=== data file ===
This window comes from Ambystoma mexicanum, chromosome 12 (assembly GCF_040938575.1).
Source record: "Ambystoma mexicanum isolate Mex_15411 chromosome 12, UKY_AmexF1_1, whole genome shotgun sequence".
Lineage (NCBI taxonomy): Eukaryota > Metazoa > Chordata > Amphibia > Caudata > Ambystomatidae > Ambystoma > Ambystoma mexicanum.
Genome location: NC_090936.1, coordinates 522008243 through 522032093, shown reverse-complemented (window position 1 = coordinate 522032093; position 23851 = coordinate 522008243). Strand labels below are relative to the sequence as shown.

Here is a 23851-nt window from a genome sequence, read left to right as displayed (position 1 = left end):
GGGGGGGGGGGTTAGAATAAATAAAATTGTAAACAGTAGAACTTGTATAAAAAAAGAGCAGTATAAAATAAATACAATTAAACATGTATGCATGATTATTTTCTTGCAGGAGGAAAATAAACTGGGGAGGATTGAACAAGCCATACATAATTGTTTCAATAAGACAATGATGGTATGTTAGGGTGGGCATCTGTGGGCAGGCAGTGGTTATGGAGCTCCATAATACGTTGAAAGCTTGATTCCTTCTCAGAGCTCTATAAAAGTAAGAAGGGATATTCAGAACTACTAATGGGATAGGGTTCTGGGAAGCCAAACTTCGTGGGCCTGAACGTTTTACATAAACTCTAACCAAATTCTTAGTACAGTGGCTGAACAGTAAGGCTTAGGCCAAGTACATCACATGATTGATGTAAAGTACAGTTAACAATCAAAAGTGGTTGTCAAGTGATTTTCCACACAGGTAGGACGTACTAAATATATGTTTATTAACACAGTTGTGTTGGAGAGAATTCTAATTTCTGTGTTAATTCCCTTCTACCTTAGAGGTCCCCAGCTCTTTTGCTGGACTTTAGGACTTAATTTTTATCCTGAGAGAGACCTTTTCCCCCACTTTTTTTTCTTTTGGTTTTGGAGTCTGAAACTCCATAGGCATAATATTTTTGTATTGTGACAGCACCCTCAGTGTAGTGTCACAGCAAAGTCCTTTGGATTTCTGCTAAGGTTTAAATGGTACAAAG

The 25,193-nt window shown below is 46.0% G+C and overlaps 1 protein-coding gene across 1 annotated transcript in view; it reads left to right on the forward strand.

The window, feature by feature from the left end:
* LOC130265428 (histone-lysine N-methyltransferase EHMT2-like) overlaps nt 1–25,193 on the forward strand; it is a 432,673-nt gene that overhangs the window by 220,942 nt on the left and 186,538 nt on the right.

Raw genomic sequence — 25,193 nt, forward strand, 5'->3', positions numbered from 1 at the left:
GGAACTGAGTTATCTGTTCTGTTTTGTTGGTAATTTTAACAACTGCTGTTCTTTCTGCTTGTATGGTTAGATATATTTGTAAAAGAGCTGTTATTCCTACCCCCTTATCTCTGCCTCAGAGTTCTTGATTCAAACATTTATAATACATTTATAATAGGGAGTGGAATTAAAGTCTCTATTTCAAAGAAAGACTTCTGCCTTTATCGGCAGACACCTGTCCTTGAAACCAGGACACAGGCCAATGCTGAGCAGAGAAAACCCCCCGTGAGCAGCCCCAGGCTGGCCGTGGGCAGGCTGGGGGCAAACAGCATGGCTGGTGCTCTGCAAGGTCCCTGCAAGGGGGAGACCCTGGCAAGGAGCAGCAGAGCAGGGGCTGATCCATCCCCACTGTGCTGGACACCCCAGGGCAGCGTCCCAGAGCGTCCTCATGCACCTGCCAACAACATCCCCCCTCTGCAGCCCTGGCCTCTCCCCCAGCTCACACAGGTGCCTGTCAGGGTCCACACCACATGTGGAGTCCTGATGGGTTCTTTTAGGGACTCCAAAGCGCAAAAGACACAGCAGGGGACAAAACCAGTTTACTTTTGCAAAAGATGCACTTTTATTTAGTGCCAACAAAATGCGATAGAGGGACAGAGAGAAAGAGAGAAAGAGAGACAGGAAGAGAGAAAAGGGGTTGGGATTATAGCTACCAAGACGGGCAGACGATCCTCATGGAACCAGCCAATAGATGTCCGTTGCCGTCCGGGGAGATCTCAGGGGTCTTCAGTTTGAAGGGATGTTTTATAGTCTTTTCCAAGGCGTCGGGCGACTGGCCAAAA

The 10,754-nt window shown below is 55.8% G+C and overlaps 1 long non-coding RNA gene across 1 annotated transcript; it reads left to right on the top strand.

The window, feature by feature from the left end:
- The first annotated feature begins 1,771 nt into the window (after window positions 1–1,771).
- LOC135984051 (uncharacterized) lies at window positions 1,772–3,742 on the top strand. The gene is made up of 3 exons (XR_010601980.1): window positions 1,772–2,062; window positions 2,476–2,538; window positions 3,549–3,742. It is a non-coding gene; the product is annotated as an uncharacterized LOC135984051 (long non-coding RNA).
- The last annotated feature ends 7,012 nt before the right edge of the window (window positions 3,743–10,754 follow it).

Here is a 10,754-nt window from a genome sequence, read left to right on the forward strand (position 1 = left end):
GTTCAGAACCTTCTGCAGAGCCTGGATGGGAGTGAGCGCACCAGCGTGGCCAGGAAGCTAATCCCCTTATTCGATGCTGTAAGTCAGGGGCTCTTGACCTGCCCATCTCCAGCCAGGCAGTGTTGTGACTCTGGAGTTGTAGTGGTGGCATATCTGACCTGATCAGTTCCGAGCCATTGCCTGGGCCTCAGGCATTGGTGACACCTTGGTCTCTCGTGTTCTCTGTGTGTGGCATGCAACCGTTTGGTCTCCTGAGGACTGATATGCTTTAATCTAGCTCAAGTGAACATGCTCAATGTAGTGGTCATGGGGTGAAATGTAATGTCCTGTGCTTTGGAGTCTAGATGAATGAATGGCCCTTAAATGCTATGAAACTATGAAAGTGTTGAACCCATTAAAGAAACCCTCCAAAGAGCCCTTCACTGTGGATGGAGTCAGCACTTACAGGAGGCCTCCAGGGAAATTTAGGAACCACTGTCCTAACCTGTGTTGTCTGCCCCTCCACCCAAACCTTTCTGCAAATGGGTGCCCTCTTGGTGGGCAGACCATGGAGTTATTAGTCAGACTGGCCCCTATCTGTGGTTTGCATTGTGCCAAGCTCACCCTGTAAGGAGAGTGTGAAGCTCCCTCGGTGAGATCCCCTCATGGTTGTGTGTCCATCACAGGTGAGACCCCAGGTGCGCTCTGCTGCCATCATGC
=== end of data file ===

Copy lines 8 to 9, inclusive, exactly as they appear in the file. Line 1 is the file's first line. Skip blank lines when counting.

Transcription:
The window, feature by feature from the left end:
* LOC130265428 (histone-lysine N-methyltransferase EHMT2-like) overlaps nt 1–25,193 on the forward strand; it is a 432,673-nt gene that overhangs the window by 220,942 nt on the left and 186,538 nt on the right.